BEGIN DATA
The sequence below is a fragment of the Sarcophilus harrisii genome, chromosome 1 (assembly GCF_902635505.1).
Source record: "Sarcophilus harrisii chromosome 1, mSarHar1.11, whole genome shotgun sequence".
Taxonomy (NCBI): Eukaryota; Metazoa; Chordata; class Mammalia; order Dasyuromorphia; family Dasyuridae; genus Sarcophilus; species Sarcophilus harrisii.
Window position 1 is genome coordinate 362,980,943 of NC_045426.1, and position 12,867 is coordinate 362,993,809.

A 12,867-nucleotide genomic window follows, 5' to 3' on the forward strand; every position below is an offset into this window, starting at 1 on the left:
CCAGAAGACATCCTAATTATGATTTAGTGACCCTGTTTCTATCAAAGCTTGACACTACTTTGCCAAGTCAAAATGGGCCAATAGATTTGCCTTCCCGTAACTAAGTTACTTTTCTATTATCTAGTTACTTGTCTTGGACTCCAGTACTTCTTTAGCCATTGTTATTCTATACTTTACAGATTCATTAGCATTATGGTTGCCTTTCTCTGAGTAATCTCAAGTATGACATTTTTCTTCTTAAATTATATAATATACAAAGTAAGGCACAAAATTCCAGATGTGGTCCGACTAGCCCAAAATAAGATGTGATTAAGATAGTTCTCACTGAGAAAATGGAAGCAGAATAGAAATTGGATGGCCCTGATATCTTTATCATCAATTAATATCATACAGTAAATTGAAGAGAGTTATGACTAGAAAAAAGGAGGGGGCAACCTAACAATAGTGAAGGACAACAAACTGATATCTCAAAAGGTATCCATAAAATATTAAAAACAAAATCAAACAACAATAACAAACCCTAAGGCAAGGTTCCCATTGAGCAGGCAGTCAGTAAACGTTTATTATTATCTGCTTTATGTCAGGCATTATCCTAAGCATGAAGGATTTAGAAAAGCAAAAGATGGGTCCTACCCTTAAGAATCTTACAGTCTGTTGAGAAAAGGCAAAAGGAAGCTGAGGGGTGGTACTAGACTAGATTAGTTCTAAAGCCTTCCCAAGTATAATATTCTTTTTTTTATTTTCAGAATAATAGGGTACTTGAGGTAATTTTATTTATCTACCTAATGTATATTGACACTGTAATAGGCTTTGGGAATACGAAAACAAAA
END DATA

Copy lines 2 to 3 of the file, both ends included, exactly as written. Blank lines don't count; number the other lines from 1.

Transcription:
Source record: "Sarcophilus harrisii chromosome 1, mSarHar1.11, whole genome shotgun sequence".
Taxonomy (NCBI): Eukaryota; Metazoa; Chordata; class Mammalia; order Dasyuromorphia; family Dasyuridae; genus Sarcophilus; species Sarcophilus harrisii.